at the back door, he has pulled it wide open, and 
with a wild, gathered-up face is smelling the 
terrible night. 

Powerhouse, Valentine, Scoot and Little 
Brother step outside into the drenching rain. 

“Well, they emptying buckets,” says Power- 
house in a mollified voice. On the street he holds 
his hands out and turns up the blanched palms 
like sieves. 

A hundred dark, ragged, silent, delighted Ne- 

Powerhouse 263 

groes have come around from under the eaves of 
the hall, and follow wherever they go. 

“Watch out Little Brother don’t shrink,” says 
Powerhouse. “You just the right size now, clarinet 
don’t suck you in. You got a dry throat. Little 
Brother, you in the desert?” He reaches into the 
pocket and pulls out a paper of mints. “Now hold 
’em in your mouth— don’t chew ’em. I don’t carry 
around nothing without limit.” 

“Go in that joint and have beer,” says Scoot, 
who walks ahead. 

“Beer? Beer? You know what beer is? What do 
they say is beer? What’s beer? Where I been?” 

“Down yonder where it say World Cafe— that 
do?” They are in Negrotown now. 

Valentine patters over and holds open a screen 
door warped like a sea shell, bitter in the wet, and 
they walk in, stained darker with the rain and 
leaving footprints. Inside, sheltered dry smells 
stand like screens around a table covered with a 
red-checkered cloth, in the center of which flies 
hang onto an obelisk-shaped ketchup bottle. The 
midnight walls are checkered again with admon- 
ishing “Not Responsible” signs and black-figured, 
smoky calendars. It is a waiting, silent, limp room. 
There is a burned-out-looking nickelodeon and 
right beside it a long-necked wall instrument 
labeled “Business Phone, Don’t Keep Talking.” 
Circled phone numbers are written up every- 

264 A Curtain of Green 

where. There is a worn-out peacock feather hang- 
ing by a thread to an old, thin, pink, exposed 
light bulb, where it slowly turns around and 
around, whoever breathes. 

A waitress watches. 

“Come here, living statue, and get all this big 
order of beer we fixing to give.” 

“Never seen you before anywhere.” The wait- 
ress moves and comes forward and slowly shows 
little gold leaves and tendrils over her teeth. She 
shoves up her shoulders and breasts. “How I going 
to know who you might be? Robbers? Coming 
in out of the black of night right at midnight, 
setting down so big at my table?” 

“Boogers,” says Powerhouse, his eyes opening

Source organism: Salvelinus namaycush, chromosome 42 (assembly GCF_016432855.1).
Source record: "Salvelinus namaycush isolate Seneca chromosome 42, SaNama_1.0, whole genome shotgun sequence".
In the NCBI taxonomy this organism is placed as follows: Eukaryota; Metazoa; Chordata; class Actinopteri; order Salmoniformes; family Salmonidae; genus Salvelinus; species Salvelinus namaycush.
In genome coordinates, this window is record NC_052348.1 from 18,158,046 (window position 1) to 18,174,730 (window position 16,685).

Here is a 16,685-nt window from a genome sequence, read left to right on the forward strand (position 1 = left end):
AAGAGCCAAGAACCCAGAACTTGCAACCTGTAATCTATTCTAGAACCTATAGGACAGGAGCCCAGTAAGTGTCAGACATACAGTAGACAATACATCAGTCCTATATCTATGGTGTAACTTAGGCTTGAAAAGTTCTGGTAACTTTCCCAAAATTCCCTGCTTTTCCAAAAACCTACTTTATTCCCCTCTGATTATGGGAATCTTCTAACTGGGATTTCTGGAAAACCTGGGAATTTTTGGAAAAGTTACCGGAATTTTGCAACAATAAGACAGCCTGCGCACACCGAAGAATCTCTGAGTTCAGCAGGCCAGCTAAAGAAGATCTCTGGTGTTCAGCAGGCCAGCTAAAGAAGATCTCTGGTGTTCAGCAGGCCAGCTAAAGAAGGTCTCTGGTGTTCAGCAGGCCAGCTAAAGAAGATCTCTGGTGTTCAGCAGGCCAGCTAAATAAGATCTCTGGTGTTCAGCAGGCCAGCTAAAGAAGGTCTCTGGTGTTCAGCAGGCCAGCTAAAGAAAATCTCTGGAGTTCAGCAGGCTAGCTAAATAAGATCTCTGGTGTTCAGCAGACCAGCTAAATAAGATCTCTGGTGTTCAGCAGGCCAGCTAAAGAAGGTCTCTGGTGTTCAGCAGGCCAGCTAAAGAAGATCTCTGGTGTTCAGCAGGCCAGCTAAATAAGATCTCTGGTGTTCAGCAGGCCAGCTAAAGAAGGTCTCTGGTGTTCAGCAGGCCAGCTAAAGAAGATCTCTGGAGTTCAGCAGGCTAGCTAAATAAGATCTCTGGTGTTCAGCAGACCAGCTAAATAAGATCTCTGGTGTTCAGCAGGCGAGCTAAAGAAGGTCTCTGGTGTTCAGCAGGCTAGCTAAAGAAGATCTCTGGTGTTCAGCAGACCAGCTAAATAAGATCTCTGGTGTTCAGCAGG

lazily as in a cave. 

The girl screams delicately with pleasure. O 
Lord, she likes talk and scares. 

“Where you going to find enough beer to put 
out on this here table?” 

She runs to the kitchen with bent elbows and 
sliding steps. 

“Here’s a million nickels,” says Powerhouse, 
pulling his hand out of his pocket and sprinkling 
coins out, all but the last one, which he makes 
vanish like a magician. 

Valentine and Scoot take the money over to 
the nickelodeon, which looks as battered as a slot 

Powerhouse 265 

machine, and read all the names of the records 
out loud. 

“Whose ‘Tuxedo Junction?” asks Powerhouse. 

“You know whose.” 

“Nickelodeon, I request you please to play 
‘Empty Red Blues’ and let Bessie Smith sing.” 

Silence: they hold it like a measure. 

“Bring me all those nickels on back here,” 
says Powerhouse. “Look at that! What you tell 
me the name of this place?” 

“White dance, w^eek night, raining, Alligator, 
Mississippi, long ways from home.” 


“Sent for You Yesterday and Here You Come 
Today” plays. 

The waitress, setting the tray of beer down on 
a back table, comes up taut and apprehensive as 
a hen. “Says in the kitchen, back there putting 
their eyes to little hole peeping out, that you is 
Mr. Powerhouse. . . . They knows from a pic- 
ture they seen.” 

“They seeing right tonight, that is him,” says 
Little Brother. 

“You him?” 

“That is him in the flesh,” says Scoot. 

“Does you wish to touch him?” asks Valentine. 
“Because he don’t bite.” 

“You passing through?” 

q66 a Curtain of Green 

“Now you got everything right.” 

She waits like a drop, hands languishing to- 
gether in front. 

“Little-Bit, ain’t you going to bring the beer?” 

She brings it, and goes behind the cash register 
and smiles, turning different ways. The little fillet 
of gold in her mouth is gleaming. 

“The Mississippi River’s here,” she says once. 

Now all the watching Negroes press in gently 
and bright-eyed through the door, as many as 
can get in. One is a little boy in a straw sombrero 
which has been coated with aluminum paint all 

Powerhouse, Valentine, Scoot and Little 
Brother drink beer, and their eyelids come to- 
gether like curtains. The wall and the rain and 
the humble beautiful waitress waiting on them 
and the other Negroes watching enclose them. 

“Listen!” whispers Powerhouse, looking into 
the ketchup bottle and slowly spreading his per- 
former’s hands over the damp, wrinkling cloth 
with the red squares. “Listen how it is. My wife 
gets missing me. Gypsy. She goes to the windo'w. 
She looks out and sees you know what. Street. 
Sign saying Hotel. People walking. Somebody 
iopks up. Old man. She looks down, out the win- 
dow. Well? . . . Ssssst! Plooey! What she do? 
Jump out and bust her brains all over the world.” 

He opens his eyes. 

Powerhouse 267 

"That’s it,” agrees Valentine. “You gets a tele- 

“Sure she misses you,” Little Brother adds. 

“No, it’s night time.” How softly he tells them! 
“Sure. It’s the night time. She say. What do I 
hear? Footsteps walking up the hall? That him?